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World vs. Bank: The Business of Agriculutre and the Podium of Inequality

October 21, 2014
Cafe Babel

October 10 has become a day of international protest. It’s become a day that marks ‘World vs. Bank’, when 235 organisations from around the world carry out demonstrations in 10 cities to support the ‘Our Land, Our Business’ campaign.

In Brussels, the European capital, around 30 people gathered in front of Finance Tower to protest against the classification project ‘Benchmarking the Business of Agriculture’, or BBA, which was set in motion by the World BankVirginie Pissoort from SOS Faim, the NGO that organised the protest, explained to us how symbolic the place they’d chosen was, given that in Belgium “relations with the World Bank are carried out by the Ministry of Finance, which doesn’t make sense, as it should be the Ministry of Economic Cooperation and Development”. Virginie’s criticism of the Belgian government also pertains to its role in the World Bank itself, because “contributing money isn’t enough; Belgium must involve itself in and influence this institution’s strategies, such as by condemning land grabbing practices”.

The indicator will benchmark 80 countries in 2015. The protest that took place on October 10 staged a satirical awards ceremony for the countries that managed to reach the top of the index. The three winning countries, all with made-up names, were presented with their awards, accompanied by a speech in which they were rewarded for their malpractices that had benefitted big private companies and had been detrimental to the local population’s rights and needs.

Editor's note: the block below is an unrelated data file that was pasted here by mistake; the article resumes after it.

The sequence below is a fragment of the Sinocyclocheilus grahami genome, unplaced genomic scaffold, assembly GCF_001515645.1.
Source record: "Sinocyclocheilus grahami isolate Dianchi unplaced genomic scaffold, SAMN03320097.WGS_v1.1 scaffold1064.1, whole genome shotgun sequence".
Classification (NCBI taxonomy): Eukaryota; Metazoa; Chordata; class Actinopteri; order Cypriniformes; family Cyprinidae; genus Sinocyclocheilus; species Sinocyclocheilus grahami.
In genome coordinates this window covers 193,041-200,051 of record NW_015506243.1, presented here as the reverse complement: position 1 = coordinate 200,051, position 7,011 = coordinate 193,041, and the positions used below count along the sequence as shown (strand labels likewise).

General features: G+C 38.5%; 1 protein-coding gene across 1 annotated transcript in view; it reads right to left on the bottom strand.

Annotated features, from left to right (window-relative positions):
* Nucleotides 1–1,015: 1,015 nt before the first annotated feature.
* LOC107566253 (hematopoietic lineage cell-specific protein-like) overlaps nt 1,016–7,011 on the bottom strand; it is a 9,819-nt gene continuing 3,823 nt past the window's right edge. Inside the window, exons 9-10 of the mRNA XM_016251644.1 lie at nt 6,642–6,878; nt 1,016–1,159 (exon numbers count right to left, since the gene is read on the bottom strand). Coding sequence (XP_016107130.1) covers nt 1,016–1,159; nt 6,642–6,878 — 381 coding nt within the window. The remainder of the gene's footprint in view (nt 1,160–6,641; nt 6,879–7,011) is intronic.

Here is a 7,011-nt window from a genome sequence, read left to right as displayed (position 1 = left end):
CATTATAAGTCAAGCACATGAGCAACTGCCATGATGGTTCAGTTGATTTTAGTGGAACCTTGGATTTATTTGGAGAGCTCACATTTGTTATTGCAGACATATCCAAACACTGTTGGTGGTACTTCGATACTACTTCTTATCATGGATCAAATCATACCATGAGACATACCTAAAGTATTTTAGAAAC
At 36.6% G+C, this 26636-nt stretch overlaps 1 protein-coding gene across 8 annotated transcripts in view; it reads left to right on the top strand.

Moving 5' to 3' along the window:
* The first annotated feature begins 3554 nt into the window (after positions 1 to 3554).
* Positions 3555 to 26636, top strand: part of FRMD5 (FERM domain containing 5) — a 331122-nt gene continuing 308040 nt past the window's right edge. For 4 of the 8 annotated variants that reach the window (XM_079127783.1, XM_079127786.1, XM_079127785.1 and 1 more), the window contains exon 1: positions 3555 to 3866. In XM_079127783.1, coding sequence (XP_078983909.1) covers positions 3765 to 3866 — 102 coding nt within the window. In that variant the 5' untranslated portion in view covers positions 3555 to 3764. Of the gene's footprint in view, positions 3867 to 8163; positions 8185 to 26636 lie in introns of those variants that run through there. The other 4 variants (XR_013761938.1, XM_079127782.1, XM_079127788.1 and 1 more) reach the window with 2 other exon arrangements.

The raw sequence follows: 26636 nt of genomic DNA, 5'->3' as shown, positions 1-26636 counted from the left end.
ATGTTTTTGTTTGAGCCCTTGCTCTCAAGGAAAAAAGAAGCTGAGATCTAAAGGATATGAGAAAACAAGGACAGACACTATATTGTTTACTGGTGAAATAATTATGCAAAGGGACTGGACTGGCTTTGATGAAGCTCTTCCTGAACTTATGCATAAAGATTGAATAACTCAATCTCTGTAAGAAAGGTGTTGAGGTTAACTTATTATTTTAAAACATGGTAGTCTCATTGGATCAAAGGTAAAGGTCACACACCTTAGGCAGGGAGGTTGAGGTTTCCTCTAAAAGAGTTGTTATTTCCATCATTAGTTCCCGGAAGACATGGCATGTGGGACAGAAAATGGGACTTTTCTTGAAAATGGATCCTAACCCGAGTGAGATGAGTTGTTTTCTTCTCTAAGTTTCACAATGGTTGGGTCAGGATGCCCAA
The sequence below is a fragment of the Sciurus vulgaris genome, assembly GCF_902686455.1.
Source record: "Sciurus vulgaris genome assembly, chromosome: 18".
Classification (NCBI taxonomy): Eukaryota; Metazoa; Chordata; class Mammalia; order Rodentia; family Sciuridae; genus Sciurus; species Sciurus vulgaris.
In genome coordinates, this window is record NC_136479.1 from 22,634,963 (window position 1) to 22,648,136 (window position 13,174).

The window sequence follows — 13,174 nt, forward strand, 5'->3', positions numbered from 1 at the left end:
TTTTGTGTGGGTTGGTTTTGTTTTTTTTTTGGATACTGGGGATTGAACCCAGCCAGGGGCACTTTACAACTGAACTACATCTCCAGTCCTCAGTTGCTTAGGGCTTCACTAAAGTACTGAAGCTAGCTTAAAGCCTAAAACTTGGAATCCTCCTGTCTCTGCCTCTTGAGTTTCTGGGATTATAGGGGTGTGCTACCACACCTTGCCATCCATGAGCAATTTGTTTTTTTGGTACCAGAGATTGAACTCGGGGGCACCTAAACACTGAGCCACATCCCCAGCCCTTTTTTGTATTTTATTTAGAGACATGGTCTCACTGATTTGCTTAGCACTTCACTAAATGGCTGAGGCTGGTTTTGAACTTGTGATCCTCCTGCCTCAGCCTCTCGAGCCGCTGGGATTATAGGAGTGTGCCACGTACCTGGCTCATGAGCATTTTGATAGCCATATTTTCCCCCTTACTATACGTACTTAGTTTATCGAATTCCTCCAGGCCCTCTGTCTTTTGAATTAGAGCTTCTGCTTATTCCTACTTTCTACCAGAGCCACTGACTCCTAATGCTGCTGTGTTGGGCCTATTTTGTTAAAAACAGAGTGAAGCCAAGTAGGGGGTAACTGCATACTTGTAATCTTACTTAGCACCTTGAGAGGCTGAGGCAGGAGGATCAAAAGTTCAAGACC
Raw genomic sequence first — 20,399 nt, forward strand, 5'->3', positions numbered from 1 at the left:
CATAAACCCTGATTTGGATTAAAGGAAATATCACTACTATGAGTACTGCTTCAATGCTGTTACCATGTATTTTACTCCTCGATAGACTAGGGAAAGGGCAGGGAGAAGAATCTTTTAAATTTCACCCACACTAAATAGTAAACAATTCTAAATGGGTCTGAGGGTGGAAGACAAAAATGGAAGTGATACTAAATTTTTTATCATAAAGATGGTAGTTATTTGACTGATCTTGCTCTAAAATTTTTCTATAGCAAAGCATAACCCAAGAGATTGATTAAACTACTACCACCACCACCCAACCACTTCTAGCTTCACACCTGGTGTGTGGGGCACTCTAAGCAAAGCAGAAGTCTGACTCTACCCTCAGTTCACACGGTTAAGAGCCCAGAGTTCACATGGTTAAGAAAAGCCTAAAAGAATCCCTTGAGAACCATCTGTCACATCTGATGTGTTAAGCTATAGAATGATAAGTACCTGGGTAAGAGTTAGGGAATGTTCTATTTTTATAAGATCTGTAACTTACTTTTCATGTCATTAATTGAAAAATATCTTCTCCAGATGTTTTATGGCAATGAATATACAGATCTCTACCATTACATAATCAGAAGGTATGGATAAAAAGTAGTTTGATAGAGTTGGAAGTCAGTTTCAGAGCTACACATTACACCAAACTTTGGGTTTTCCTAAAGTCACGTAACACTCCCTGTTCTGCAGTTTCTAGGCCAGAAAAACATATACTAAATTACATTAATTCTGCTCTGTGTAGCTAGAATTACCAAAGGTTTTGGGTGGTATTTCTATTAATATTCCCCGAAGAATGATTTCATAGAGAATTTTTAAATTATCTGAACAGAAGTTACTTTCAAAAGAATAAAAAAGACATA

The ‘Our Land, Our Business’ campaign warns that the BBA classification, where countries are ranked according to how easy it is to do business in their agriculture sector, promotes land grabbing by large private investors in developing countries. SOS Faim states that the negative effect on agriculture in the local communities is a fact. The Belgian NGO provides specific examples, like the case of the Democratic Republic of Congo after being subsidised by the World Bank as part of a programme which facilitated foreign investment. 2.7 million hectares of land have been leased to big companies in the space of eightyears. And the outcome has certainly not been beneficial to the local community, who have been deprived of access to fertile land and have suffered grave human rights violations. Another representative from SOS Faim said, “The BBA is an indicator which focuses on agricultural investment, but this is a business like no other”.

The global initiative of ‘World vs. Bank’ attempts to debunk the myths surrounding the support given to agriculture and development. Furthermore, the protest demands that the governments of the World Bank’s member states participate in the decision making process and take care of the food security of the most vulnerable countries, not of the large economic interests.